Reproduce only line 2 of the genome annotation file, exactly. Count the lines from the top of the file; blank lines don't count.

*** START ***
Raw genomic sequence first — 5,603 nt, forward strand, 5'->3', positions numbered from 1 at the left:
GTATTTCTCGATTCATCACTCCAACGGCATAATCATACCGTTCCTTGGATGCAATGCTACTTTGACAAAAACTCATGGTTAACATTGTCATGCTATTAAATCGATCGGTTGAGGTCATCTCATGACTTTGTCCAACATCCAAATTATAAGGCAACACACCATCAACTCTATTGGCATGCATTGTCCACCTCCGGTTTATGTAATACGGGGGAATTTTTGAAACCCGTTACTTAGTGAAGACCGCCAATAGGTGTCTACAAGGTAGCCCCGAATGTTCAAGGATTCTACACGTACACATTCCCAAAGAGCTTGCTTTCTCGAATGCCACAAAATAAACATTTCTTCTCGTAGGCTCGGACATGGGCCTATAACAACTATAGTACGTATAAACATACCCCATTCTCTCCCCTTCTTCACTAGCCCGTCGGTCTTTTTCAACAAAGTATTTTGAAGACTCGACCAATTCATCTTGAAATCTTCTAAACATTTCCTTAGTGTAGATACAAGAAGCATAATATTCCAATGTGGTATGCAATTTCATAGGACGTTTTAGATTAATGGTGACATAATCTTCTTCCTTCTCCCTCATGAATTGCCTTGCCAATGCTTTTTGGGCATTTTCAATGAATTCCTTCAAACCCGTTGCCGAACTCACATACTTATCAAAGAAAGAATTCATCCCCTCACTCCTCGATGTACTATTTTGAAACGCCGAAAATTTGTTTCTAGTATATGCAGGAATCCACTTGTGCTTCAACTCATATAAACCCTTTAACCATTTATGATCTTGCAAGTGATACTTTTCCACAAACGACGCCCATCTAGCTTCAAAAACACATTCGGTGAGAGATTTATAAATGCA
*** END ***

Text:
GTATTTCTCGATTCATCACTCCAACGGCATAATCATACCGTTCCTTGGATGCAATGCTACTTTGACAAAAACTCATGGTTAACATTGTCATGCTATTAAATCGATCGGTTGAGGTCATCTCATGACTTTGTCCAACATCCAAATTATAAGGCAACACACCATCAACTCTATTGGCATGCATTGTCCACCTCCGGTTTATGTAATACGGGGGAATTTTTGAAACCCGTTACTTAGTGAAGACCGCCAATAGGTGTCTACAAGGTAGCCCCGAATGTTCAAGGATTCTACACGTACACATTCCCAAAGAGCTTGCTTTCTCGAATGCCACAAAATAAACATTTCTTCTCGTAGGCTCGGACATGGGCCTATAACAACTATAGTACGTATAAACATACCCCATTCTCTCCCCTTCTTCACTAGCCCGTCGGTCTTTTTCAACAAAGTATTTTGAAGACTCGACCAATTCATCTTGAAATCTTCTAAACATTTCCTTAGTGTAGATACAAGAAGCATAATATTCCAATGTGGTATGCAATTTCATAGGACGTTTTAGATTAATGGTGACATAATCTTCTTCCTTCTCCCTCATGAATTGCCTTGCCAATGCTTTTTGGGCATTTTCAATGAATTCCTTCAAACCCGTTGCCGAACTCACATACTTATCAAAGAAAGAATTCATCCCCTCACTCCTCGATGTACTATTTTGAAACGCCGAAAATTTGTTTCTAGTATATGCAGGAATCCACTTGTGCTTCAACTCATATAAACCCTTTAACCATTTATGATCTTGCAAGTGATACTTTTCCACAAACGACGCCCATCTAGCTTCAAAAACACATTCGGTGAGAGATTTATAAATGCA